Posted by Jesse Willis

The SFFaudio Podcast #062

June 14, 2010 by · Leave a Comment
Filed under: Audio Drama, Podcasts 

Podcast

The SFFaudio PodcastThe SFFaudio Podcast #062 – Scott and Jesse talk to author Kelli Stanley about her novel City Of Dragons!

Talked about on today’s show:
Paul Bishop (of the Bish’s Beat blog), TinEye.com reverse image search, the San Francisco Public Library, eBay, Evernote, scrivner, Zotero (a firefox add-on), ABEbooks.com, comics, Treasure Island (California), Chesterfield cigarettes, hardboiled vs. noir, Roman noir, Raymond Chandler, Nox Dormienda by Kelli Stanley, Mystery Readers Journal, “the protagonist is fucked on page one”, James M. Cain, The Postman Always Rings Twice, Double Indemnity, Oedipus is noir, Blood On The Moon, noir western, Robert Wise, Deadly Pleasures Magazine, reviewed to death, cozy fiction, why the A-Team is a terrible scourge (it’s anti-noir), torture-porn, Paul Verhoeven, Reefer Madness, apologists for Robert E. Howard, Ashoka (emperor of India), Plutarch, 1940s, Hays office, Baby Face (1933), the history of fuck, HBO’s The Pacific, the wikipedia entry for “Fuck”, 17th century, enlightenment/restoration era sex toys, “the only words that are truly vile are the ones that are used to hurt and ridicule others”, femme fatale, editing, Minotaur books, the City Of Dragons paperbook, point of view as a camera, William Gibson, Tantor Media, the audiobook version of City Of Dragons, historical female private detectives, the perverse incentive of the California divorce laws, Sally Rand’s Nude Ranch, 1939 World’s Fair, High-Octane Stories From The Hottest Thriller Authors edited by Lee Child, WWII, a fan of the Spanish Civil War, Irish fascists vs. the IRA, Father Charles Coughlin and the Christian Front movement, communism, cynicism, Abraham Lincoln Brigade, Sacramento Street in San Francisco, Sino-Japanese War, the Rape of Nanking, Quiet, Please, marketing a book is up to the author, Decoder Ring Theatre’s Black Jack Justice, KelliStanley.com.

38 appropriate uses of the English language’s most iconic curse:

Posted by Jesse Willis

The SFFaudio Podcast #061 – READALONG: City Of Dragons by Kelli Stanley

June 7, 2010 by · 4 Comments
Filed under: Podcasts 

Podcast

The SFFaudio PodcastThe SFFaudio Podcast #061 – Scott and Jesse talk with Rick Jackson and Julie Davis about City Of Dragons by Kelli Stanley!

Talked about on today’s show:
Wonder Publishing, Brain Plucker, Science Fiction Oral History Association, Forgotten Classics, listening to audiobooks at double speed on the iPhone, Sansa Clip, Tantor Media‘s audiobook version of City Of Dragons by Kelli Stanley, Raymond Chandler, Dashiell Hammett, Catholics should get noir, the Kelli Stanley Wikipedia entry, noir, hard-boiled crime fiction, smoking, 1940, San Fransisco, murder mystery, private detective, Chinatown, Miranda Corbie (the hero of City Of Dragons), Julie’s Happy Catholic blog post about City Of Dragons, modern editing (or the egregious lack thereof), historical fiction, Luke Burrage’s review of A Game Of Thrones, Samuel Shellabarger, Captain From Castile, “Chesterfields really satisfy!”, chick lit, PTSD, page 201, Territory by Emma Bull, They Can Only Hang You Once by Dashiell Hammett, movies vs. novels, page 3, The Stars My Destination by Alfred Bester (our next readalong), using the font and the text on the page to help tell the story, racism, the Yellow Peril, is a female private investigation realistic for 1940?, backstory, the Pinkerton agency, b-girls and escorts, the Spanish Civil War, Donald E. Westlake, Travis McGee, John D. MacDonald, Ross Macdonald, Hostage For A Hood by Lionel White, Gold Medal paperback originals, Noir Masters: An Anthology, iPad, Wonder ebooks on iPad, Death Pulls A Doublecross by Lawrence Block, Blackstone Audio, Jim Thompson, Nothing More Than Murder, Forever After, Midnight Blue by Ross Macdonald, The Imaginary Blonde, you can’t have a noir series, The Killer Inside Me by Jim Thompson, Sam Spade, James M. Cain, Double Indemnity, The Postman Always Rings Twice, Mildred Peirce, Chinatown, worst ending ever, best ending ever, most depressing ending ever, Sunset Boulevard, Mickey Spillane, Perry Mason, Richard S. Prather, Shell Scott, Lew Archer, Harper (1966) starring Paul Newman.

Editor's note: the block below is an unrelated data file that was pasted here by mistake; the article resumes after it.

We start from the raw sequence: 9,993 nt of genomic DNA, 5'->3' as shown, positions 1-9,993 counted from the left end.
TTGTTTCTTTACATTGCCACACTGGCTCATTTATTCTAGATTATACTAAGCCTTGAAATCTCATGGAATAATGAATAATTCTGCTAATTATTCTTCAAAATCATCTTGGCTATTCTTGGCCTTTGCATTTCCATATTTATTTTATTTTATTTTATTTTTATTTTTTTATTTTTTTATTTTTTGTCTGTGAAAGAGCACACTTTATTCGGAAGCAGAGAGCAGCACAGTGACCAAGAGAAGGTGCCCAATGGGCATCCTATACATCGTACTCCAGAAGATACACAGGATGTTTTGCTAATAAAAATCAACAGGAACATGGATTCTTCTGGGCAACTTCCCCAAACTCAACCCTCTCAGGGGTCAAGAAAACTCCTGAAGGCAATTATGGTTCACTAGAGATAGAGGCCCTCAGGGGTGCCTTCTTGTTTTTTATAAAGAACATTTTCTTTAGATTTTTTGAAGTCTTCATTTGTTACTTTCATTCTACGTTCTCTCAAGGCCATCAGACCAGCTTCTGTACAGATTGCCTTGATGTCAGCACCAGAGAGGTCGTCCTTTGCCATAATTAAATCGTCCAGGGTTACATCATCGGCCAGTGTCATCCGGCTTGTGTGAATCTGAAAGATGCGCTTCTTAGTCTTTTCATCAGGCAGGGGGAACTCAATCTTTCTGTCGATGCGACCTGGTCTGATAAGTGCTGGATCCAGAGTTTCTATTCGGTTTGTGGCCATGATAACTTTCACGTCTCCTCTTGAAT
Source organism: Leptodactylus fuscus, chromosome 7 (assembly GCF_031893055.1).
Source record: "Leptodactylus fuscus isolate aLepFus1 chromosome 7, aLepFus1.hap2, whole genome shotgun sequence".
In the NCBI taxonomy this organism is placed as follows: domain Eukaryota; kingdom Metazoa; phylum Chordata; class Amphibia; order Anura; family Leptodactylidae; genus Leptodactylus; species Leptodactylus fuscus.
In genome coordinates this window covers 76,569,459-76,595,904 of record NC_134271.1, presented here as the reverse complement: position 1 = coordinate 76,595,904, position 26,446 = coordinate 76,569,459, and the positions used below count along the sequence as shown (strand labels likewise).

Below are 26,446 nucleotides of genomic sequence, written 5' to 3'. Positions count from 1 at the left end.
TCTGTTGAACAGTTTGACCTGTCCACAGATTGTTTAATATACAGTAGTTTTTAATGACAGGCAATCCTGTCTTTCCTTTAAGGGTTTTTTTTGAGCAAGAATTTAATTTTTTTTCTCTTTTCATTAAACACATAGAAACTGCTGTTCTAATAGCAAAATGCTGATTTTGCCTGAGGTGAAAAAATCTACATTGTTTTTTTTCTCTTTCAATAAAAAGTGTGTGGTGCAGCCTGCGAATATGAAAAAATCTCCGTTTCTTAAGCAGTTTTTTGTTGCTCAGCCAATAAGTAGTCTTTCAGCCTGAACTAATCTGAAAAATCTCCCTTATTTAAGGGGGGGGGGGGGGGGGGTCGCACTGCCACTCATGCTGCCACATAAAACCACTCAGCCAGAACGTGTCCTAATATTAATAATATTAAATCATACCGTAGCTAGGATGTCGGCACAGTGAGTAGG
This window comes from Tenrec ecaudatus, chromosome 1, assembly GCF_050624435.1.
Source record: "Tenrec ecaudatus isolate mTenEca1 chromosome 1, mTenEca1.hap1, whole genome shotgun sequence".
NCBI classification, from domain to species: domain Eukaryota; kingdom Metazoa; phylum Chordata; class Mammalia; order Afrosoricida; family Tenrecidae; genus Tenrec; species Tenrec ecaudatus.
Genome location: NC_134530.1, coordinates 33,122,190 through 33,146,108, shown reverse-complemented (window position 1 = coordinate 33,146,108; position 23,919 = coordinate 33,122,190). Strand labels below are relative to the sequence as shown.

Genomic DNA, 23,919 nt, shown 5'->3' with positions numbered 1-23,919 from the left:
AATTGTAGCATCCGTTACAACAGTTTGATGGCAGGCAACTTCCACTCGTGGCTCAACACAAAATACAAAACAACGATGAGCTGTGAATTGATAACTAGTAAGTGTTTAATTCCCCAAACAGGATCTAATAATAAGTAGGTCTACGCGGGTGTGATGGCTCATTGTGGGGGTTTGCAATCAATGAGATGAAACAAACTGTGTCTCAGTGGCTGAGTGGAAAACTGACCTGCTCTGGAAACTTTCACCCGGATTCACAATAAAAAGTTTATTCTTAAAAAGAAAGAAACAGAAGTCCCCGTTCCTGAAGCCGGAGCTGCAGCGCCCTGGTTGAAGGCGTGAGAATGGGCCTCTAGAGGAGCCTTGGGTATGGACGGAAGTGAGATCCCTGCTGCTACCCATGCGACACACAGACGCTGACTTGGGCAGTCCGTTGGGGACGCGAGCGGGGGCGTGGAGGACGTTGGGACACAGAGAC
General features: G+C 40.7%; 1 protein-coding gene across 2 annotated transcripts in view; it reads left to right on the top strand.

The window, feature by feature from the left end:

Posted by Jesse Willis

Escape: The Killer Mine based on the novel by Hammond Innes

April 23, 2010 by · 1 Comment
Filed under: Audio Drama, Aural Noir, Online Audio 

Aural Noir: Online Audio

Check out this striking image:

The Killer Mine by Hammond Innes

It’s part of one of the many covers from The Killer Mine by Hammond Innes. Intriguing isn’t it? Here are three more:

The Killer Mine by Hammond Innes

I’ve got a small stack of Hammond Innes paperbacks that I haven’t read. I inherited them from my grandmother and had been looking for an excuse to read one. Now I’ve found one!

In a post over on the Escape-Suspense blog proprietress Christine A. Miller wrote:

Escape’s “The Killer Mine” was adapted from the 1947 novel by English author Hammond Innes (1913-1998). For radio, the story was shortened considerably, and as a result, the high tension of the novel and some of the characters, are missing. If you like this episode, then do yourself a favor and read the book.

The Killer Mine The story is set in England, three years after the end of World War II. Jim Pryce, a miner by trade, but a deserter from the British army, has just returned to England from Italy. He has made his way to the Cornish coast in the hopes of securing a “no questions asked” mining job through his friend, Dave Tanner.

When Jim finds Dave, his friend is in trouble with the law for liquor-running. Nevertheless, Dave follows through on his promise and sends him over to talk to Captain Manack, the owner of a local mine. When he does, Jim discovers that Captain Manack doesn’t want to work the old tin mine for profit, he wants Jim to blow a hole through the top of an undersea shaft and flood it. That way, they can create an underwater entrance for illegal liquor to be unloaded into the mine. Will Jim take the job?

EscapeEscape – The Killer Mine
Based on the novel by Hammond Innes; Adapted by Antony Ellis; Performed by a full cast
1 |MP3| |MP3| – Approx. 28 Minutes [RADIO DRAMA]
Broadcaster: CBS Radio
Broadcast: February 11, 1951
Provider: Archive.org Archive.org
“Smuggled illegally into his native land after many years’ absence, army deserter Jim Pryce finds himself deposited on a Cornish beach. Little does he suspect, setting out along the road to Penzance, that he is about to walk straight into a mine disaster, and into a story involving his own history.” Starring: John Dehner, Eileen Erskine, Tony Barrett, Ray Lawrence, Wilms Herbert, Jay Novello, and Lou Krugman.

There is also, if you look hard enough, an out of print unabridged audiobook editon out there.

CHIVERS - The Killer Mine by Hammond InnesThe Killer Mine
By Hammond Innes; Read by Stephen Thorne
6 Cassettes – Approx. 8 Hours 23 Minutes [UNABRIDGED]
Publisher: Chivers Audio
Published: 1992
ISBN: 0816132119
On the run, a deserter from the army, Jim Pryce returns to Cornwall. But the familiar places of his childhood are not the welcoming villages they once were. And when the ruthless modern-day smugglers who operate along the deserted coast need his mining expertise, Pryce has no choice but to aid them. The crumbling mine which is his workplace becomes a nightmare killing ground when his usefulness is over. For the smugglers are quite prepared to kill to keep their secrets. And death is the ultimate silence…

[via Escape-Suspense.com]

Posted by Jesse Willis